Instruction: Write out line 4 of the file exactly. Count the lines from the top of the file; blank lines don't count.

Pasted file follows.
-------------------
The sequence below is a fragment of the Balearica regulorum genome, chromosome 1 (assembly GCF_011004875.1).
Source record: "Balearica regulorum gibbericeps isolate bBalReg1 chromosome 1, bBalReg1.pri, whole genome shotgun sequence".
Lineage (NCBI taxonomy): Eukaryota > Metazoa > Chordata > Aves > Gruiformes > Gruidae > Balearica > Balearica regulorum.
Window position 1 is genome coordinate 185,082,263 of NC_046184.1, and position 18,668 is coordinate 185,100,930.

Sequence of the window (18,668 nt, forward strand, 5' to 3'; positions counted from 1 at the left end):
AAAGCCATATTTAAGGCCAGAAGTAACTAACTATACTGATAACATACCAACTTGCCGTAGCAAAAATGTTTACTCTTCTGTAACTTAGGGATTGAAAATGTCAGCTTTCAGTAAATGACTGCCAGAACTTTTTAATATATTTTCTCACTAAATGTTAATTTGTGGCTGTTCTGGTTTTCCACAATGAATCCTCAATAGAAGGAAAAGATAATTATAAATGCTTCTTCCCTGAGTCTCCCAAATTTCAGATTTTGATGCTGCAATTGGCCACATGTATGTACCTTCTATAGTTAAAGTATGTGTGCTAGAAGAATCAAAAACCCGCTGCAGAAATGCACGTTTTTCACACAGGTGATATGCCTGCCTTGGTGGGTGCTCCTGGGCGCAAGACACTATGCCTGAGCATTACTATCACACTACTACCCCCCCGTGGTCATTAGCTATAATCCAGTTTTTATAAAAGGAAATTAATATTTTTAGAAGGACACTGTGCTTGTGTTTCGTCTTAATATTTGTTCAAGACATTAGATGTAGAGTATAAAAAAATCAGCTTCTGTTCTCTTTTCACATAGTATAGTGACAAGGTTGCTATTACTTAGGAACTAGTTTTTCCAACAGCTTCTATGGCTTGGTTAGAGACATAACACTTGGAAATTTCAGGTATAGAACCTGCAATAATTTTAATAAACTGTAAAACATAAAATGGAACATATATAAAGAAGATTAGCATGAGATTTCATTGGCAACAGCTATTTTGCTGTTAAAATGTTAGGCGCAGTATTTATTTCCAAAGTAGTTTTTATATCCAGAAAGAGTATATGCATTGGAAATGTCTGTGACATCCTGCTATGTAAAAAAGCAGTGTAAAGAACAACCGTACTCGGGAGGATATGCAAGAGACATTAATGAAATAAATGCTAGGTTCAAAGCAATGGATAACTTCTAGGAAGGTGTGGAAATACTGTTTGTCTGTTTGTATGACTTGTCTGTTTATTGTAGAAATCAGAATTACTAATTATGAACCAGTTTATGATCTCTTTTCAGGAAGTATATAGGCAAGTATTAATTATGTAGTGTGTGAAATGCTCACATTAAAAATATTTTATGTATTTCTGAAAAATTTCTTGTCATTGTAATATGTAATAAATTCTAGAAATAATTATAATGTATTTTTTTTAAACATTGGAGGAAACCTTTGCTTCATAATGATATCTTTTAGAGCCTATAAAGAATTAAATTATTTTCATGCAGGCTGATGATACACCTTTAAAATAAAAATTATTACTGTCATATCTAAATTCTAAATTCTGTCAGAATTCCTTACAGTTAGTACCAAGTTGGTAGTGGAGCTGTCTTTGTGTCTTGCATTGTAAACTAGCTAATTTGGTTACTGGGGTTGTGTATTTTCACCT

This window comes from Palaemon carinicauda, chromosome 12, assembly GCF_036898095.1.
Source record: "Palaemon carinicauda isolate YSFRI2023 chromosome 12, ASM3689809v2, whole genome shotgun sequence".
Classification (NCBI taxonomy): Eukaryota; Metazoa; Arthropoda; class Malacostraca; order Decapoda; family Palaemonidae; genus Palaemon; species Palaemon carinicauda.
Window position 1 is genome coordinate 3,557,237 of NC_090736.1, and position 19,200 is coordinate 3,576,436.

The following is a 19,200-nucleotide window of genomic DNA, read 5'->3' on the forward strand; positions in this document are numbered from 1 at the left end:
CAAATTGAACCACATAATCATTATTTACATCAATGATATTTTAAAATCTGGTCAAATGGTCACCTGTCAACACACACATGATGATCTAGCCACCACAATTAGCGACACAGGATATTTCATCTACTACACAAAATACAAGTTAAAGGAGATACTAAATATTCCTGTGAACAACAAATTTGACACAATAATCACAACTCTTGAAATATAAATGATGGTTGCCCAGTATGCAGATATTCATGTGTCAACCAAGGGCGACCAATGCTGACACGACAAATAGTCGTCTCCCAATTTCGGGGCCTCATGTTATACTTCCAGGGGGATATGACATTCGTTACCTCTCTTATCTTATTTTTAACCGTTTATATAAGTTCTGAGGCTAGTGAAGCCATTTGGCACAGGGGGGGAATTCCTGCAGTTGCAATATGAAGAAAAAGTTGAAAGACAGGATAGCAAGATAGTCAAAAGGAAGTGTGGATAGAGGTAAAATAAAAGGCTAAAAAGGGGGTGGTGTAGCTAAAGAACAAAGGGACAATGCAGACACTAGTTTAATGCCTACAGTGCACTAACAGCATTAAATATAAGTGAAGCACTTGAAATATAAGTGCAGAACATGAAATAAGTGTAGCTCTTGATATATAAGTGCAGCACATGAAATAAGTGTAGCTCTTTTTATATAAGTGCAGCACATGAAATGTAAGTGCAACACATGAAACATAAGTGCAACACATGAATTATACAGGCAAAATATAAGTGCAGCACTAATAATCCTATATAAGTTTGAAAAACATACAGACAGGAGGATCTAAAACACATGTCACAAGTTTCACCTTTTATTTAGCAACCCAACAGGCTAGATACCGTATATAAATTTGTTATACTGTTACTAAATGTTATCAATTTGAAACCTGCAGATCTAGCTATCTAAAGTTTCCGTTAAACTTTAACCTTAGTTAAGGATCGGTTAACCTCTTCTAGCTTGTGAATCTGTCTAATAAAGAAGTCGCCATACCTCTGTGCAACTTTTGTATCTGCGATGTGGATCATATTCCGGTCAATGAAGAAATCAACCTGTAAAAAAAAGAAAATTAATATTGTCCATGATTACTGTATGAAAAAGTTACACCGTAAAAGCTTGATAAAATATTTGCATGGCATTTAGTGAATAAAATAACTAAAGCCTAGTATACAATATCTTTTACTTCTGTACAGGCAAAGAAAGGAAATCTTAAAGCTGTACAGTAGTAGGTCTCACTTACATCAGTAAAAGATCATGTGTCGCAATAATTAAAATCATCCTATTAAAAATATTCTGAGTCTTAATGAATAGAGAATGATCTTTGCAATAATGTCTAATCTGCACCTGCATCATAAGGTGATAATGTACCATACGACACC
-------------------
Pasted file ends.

Window position 1 is genome coordinate 185,082,263 of NC_046184.1, and position 18,668 is coordinate 185,100,930.